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The International Writers Magazine:Football

On Winning at Portsmouth
Alex Hillman

1-0: Who really loses – Cardiff or non-football fans?
Alex Hillman examines Portsmouth’s reaction to the FA cup final.

So Portsmouth win the F.A. cup and I couldn’t care less. If winning football always means celebrating in the way football loving residents of Portsmouth (apparently the vast majority) celebrated on Saturday 17th May then I hope they never win another match. People I know have said that it is better for the city and better for safety that Portsmouth won rather than lost. Is it? I suppose that it is good that Portsmouth is a happy city – but happy in the way that only a native Portsmouth resident can be. With violence and intimidation. Quickly looking over the town’s papers, I see no mention of any violence or unacceptable social behaviour. I didn’t hear of any arrests made. Journalists and officials seem to take the dim view that as long as the violence is happy violence, it is OK. Like when I saw some yob hurl a dustbin lid against the side of a car on Saturday – it’s alright, because he had a smile on his face.

Let me put some things into perspective here. My girlfriend and I were both working on Saturday 17th May. It turned out that when we finished work (both 5pm) it coincided with the end of the football match that heralded Portsmouth FC’s biggest victory since the thirties. I had been keeping an eye on the match throughout my time working and already had an idea of what to expect. Walking through town and up to Elm Grove, throngs of people emerged incessantly tooting those air horns moronically, much like Homer Simpson in The Simpsons though without the writers’ wit or irony. Walking up Elm Grove the semi-comprehensible wails of "Play up Pompey, Pompey play up", the ridiculous mantra for the insane, issued from drunkards hardly able to stand. Children screamed from balconies, the aforementioned dustbin lid was thrown, and as cars waited at the lights, one-track minded tossers leant on the bonnets and forced the occupants to beep their horns (if I had been driving, I wouldn’t have done). As I walked past the Deco pub one bloke screamed in my face, "Cheer up! We’ve just won the F.A. cup!" Expressing my lack of enthusiasm at this time would perhaps have been unwise. My girlfriend and I both got home in the end unscathed. Football truly is the new war.

Why do I have to care about football? Why am I made to feel like I don’t belong just because I like things like theatre and writing? Don’t get me wrong – I don’t hate the game of football. Since the age of 9 I have always taken an active interest in World Cups, European Cups whether or not England play (usually better for the nerves when they don’t, I find). And I am not one of those annoying people who pretend to enjoy the match just because England are playing. I just find it more exciting when different nations play each other, as opposed to clubs. Club football doesn’t mean anything. The majority of the players are foreign and I genuinely believe 99% of footballers don’t have any emotional attachment to the club they are playing for. It’s all about money. Football is tolerable in its simplest incarnation; parent and child going to watch a match played well and with grace. I remember reading a book entitled Topsy and Tim at the Football Match where Tim and Topsy engage in wholesome activities such as ‘cheering the team on’ and waving rattles(!). Now, the book doesn’t exactly indulge in a huge amount of what we would term ‘plot’ (and let’s face it, activities that can be covered in a picture book are pretty limited – Jean and Gareth Adamson are unlikely to pen an edition entitled Topsy and Tim Visit The Abattoir, are they) but the book does have the notable virtue of being believable as a nostalgic piece, documenting a time when families went to football matches without their kids being forever indoctrinated into a game where it is customary to insult the ref and to jeer obnoxiously as much as is humanly possible.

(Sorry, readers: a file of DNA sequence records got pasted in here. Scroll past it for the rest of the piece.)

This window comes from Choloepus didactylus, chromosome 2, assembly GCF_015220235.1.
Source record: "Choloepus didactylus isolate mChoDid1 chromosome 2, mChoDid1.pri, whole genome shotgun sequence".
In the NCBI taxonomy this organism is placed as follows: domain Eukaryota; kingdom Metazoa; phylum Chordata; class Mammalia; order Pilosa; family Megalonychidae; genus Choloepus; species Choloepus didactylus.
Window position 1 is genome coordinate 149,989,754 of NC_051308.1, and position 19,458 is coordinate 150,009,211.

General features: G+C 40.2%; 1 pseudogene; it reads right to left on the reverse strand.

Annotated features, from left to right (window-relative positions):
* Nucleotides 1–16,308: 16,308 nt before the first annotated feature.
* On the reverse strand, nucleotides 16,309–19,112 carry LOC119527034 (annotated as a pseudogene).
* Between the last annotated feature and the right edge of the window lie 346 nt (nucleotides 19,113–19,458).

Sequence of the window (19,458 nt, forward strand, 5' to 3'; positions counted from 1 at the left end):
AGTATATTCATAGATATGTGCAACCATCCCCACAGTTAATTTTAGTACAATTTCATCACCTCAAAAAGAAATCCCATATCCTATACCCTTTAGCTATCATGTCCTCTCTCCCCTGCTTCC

The fact is, football is fine when it is presented as important only to the people who find it important. Sports pages, football channels, Merlin sticker collections. All fine. I, like other non-fans, hate it when it is forced on me. How would Portsmouth fans react if I yelled in their face "Cheer up! We just premiered a successful new musical!" Knowing them, probably violently.

© Alex Hillman. May 21st 2008

Alex is a graduate of Portsmouth University Careate Arts Degree.

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